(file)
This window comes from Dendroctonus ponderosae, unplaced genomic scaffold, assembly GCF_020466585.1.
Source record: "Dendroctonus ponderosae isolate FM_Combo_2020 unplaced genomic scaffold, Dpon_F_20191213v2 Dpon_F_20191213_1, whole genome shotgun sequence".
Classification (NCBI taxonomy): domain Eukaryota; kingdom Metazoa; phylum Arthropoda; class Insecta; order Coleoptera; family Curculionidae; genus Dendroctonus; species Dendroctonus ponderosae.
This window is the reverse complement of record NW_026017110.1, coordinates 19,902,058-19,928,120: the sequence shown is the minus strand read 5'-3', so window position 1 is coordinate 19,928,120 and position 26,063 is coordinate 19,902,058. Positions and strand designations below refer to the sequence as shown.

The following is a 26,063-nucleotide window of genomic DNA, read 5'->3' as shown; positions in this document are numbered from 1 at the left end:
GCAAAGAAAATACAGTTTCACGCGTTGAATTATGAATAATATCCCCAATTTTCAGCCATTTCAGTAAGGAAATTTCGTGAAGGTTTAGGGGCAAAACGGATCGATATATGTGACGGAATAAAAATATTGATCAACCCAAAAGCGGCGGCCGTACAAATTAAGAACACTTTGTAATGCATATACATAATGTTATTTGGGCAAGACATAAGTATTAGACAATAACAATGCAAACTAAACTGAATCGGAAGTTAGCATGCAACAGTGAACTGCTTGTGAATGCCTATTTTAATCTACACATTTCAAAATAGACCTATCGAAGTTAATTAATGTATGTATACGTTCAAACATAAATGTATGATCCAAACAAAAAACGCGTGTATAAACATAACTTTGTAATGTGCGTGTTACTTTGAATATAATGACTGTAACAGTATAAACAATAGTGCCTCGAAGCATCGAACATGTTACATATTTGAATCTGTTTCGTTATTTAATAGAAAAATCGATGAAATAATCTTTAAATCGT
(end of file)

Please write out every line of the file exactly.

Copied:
This window comes from Dendroctonus ponderosae, unplaced genomic scaffold, assembly GCF_020466585.1.
Source record: "Dendroctonus ponderosae isolate FM_Combo_2020 unplaced genomic scaffold, Dpon_F_20191213v2 Dpon_F_20191213_1, whole genome shotgun sequence".
Classification (NCBI taxonomy): domain Eukaryota; kingdom Metazoa; phylum Arthropoda; class Insecta; order Coleoptera; family Curculionidae; genus Dendroctonus; species Dendroctonus ponderosae.
This window is the reverse complement of record NW_026017110.1, coordinates 19,902,058-19,928,120: the sequence shown is the minus strand read 5'-3', so window position 1 is coordinate 19,928,120 and position 26,063 is coordinate 19,902,058. Positions and strand designations below refer to the sequence as shown.

The following is a 26,063-nucleotide window of genomic DNA, read 5'->3' as shown; positions in this document are numbered from 1 at the left end:
GCAAAGAAAATACAGTTTCACGCGTTGAATTATGAATAATATCCCCAATTTTCAGCCATTTCAGTAAGGAAATTTCGTGAAGGTTTAGGGGCAAAACGGATCGATATATGTGACGGAATAAAAATATTGATCAACCCAAAAGCGGCGGCCGTACAAATTAAGAACACTTTGTAATGCATATACATAATGTTATTTGGGCAAGACATAAGTATTAGACAATAACAATGCAAACTAAACTGAATCGGAAGTTAGCATGCAACAGTGAACTGCTTGTGAATGCCTATTTTAATCTACACATTTCAAAATAGACCTATCGAAGTTAATTAATGTATGTATACGTTCAAACATAAATGTATGATCCAAACAAAAAACGCGTGTATAAACATAACTTTGTAATGTGCGTGTTACTTTGAATATAATGACTGTAACAGTATAAACAATAGTGCCTCGAAGCATCGAACATGTTACATATTTGAATCTGTTTCGTTATTTAATAGAAAAATCGATGAAATAATCTTTAAATCGT